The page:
Buttington Quarry - ERF
From Border Hardcore & Rockery Stone Co. Ltd.
As owners of the wider Buttington Quarry site, we write in reference to the application for an Energy Recovery Facility (ERF) by the developer Broad Energy Wales.
We believe that this project offers many benefits to the wider site and the local area. The site’s historical industrial use must also be considered and we would like to make the Planning Inspectorate aware of the following points:
1. The ERF offers a ‘first class’ restoration of the main quarry void which best utilises the quarry’s excellent screening capabilities.
2. In the ten years or so that we have been redeveloping the former Buttington brickworks site, we have attracted new commercial tenants that combined have 60-70 employees, this area being adjacent to the application site. The ERF facility will act as an anchor tenant employing approximately 30 people. The remaining allocated employment land alongside the ERF site has the potential to create dozens more jobs across the wider Buttington site as it continues to grow. The proposed ERF will allow us to continue to develop this brownfield site into an Industrial Park that could sustain 200 employees in the future. The construction phase of the ERF and these subsequent neighbouring units would also boost the local economy, especially at a time when the country will be recovering from the global pandemic.
3. The potential to utilise the waste heat from the ERF will be an incentive to draw manufacturing companies to the Buttington site bringing new skilled employment opportunities into the area. Manufacturing being a sector which this part of Mid Wales is well known for.
4. The site has been through a lengthy vetting process in order to determine its suitability as allocated employment land for the Local Authority’s Local Development Plan. Direct trunk road access, position on the trunk road network and use of a brownfield site are key site attributes. Being located along the corridor of development (along the A458 trunk road) that has expanded from Welshpool, the Buttington employment site can be viewed to be an extension to the industrial/employment areas of Welshpool whose expansion has long been prevented by the River Severn flood plain. The on-site access to the electricity grid means that no pylons and overhead wires are required.
5. Operation of the ERF will require the installation of the new vehicular access (and stopping up of the existing) which will take all of the existing site traffic away from the half a dozen or so properties surrounding the current access location. The new access location having no dwellings in close proximity. The proposed new access will have a ‘ghost island’ ensuring better traffic flows on the A458 trunk road particularly during peak periods. Planning permission for this new and improved site access has been in place for some time as part of the development of the wider site.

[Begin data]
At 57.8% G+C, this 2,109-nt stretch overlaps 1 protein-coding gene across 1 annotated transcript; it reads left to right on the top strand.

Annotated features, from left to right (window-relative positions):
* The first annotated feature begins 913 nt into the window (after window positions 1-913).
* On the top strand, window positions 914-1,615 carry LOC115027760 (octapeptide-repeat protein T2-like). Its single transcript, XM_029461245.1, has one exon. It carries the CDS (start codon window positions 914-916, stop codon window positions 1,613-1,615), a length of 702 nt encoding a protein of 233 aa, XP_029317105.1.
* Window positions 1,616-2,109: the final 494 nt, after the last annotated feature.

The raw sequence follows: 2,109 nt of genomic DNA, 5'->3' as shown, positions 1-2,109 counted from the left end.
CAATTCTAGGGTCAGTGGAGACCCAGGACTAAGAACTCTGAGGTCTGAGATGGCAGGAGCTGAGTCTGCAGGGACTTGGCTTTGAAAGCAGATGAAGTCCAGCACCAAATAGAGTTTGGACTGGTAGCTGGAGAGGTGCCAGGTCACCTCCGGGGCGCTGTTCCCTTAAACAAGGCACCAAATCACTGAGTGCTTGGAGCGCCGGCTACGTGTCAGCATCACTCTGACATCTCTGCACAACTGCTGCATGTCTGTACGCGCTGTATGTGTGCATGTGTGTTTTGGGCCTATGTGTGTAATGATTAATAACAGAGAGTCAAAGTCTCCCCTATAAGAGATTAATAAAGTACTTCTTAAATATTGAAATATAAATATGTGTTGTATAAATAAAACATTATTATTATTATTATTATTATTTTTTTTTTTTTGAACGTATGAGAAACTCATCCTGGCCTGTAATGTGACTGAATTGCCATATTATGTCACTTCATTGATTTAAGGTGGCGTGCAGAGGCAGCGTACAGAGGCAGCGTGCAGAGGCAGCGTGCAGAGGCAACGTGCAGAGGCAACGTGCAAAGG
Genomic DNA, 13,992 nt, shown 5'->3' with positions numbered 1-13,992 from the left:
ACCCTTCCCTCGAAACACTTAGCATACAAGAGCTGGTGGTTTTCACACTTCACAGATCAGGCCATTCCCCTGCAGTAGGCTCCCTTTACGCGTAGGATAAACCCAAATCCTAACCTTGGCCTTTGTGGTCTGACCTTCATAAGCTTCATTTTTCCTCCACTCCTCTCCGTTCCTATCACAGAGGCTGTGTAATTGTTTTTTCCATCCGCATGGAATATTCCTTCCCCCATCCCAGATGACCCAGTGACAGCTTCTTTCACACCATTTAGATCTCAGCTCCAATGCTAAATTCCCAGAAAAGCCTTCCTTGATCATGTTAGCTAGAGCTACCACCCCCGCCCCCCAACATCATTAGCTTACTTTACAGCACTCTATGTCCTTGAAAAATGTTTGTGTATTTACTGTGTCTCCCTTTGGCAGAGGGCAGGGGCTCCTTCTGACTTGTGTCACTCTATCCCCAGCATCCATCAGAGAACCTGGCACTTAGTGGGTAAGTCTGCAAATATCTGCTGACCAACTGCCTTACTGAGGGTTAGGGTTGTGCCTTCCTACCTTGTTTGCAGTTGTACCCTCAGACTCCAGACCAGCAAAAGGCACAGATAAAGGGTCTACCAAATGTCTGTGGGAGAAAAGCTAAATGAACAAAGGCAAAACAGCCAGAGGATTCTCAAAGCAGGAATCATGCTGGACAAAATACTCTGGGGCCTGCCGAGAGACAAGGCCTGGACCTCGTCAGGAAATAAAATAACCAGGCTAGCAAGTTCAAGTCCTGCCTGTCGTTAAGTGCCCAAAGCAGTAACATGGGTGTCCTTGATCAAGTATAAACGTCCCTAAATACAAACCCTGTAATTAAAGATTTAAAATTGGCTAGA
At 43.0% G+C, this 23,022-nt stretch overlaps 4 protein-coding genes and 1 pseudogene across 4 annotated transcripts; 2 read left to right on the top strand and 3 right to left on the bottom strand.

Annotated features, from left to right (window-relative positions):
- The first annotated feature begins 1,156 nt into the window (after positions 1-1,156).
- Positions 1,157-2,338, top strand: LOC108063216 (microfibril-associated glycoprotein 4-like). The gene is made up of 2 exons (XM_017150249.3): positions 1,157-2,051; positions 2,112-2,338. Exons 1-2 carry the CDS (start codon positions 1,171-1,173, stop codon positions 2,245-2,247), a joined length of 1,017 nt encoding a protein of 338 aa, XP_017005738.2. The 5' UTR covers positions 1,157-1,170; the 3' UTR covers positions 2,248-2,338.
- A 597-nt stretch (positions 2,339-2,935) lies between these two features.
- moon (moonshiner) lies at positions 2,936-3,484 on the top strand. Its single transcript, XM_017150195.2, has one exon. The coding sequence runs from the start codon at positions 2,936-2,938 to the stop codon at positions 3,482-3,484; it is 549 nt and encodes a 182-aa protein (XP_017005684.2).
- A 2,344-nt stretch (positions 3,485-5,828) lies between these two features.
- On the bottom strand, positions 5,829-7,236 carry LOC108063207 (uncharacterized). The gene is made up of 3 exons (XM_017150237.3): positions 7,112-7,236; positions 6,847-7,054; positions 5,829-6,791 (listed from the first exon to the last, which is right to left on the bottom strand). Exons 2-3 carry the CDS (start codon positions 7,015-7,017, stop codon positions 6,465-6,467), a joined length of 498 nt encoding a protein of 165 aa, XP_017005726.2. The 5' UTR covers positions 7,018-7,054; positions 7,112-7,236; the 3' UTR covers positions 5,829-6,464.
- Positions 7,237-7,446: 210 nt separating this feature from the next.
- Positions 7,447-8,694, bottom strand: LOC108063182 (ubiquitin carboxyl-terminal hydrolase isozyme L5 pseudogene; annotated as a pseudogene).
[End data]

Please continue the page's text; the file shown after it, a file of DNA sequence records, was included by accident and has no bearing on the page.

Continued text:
6. Buttington Quarry and the adjacent industrial area has precedent for HGV movements in excess of those proposed by the ERF. Tonnage of brick manufacturing shales from the Quarry (circa 90k tonnes p/a) combined with the established decorative stone operation (circa 40k tonnes p/a - doubled to reflect material delivered in and out) from the mid 1990s through to 2008 meant HGV movements were considerable and certainly in excess of those proposed by the ERF. This was all using the site's existing access and during this time no complaints were received regarding HGV movements. In addition, the speed limit on the A458 at the site access has since been reduced to 50MPH.
7. The site has a long history of heavy industrial use. At least two high chimney stacks were built and used during the site’s long use as a Brickworks and formed part of the industrial landscape that has existed on the site since the early 1900s. The stacks were a known local landmark, the last of which was only demolished recently. The plume emitted from these chimneys would certainly not have been treated, monitored or filtered to the high degree and scrutiny of the proposed ERF. The brickworks was connected to the neighbouring Shrewsbury – Aberystwyth railway line via a dedicated siding and loading area which crossed the A458 providing a direct main line rail link into the site.
8. We consider the mottled, natural hues proposed for the building’s cladding, to be an innovative and highly effective part of the design, limiting the visual impact of the facility. The careful placement of the ERF within the quarry void means very little of the buildings will be visible.
9. Overall as landowners we consider this facility to best utilise the unique combination of attributes that the site offers.
We have tried to present the above in a factual manner and trust this will assist in determining this application.
Border Hardcore & Rockery Stone Co Ltd.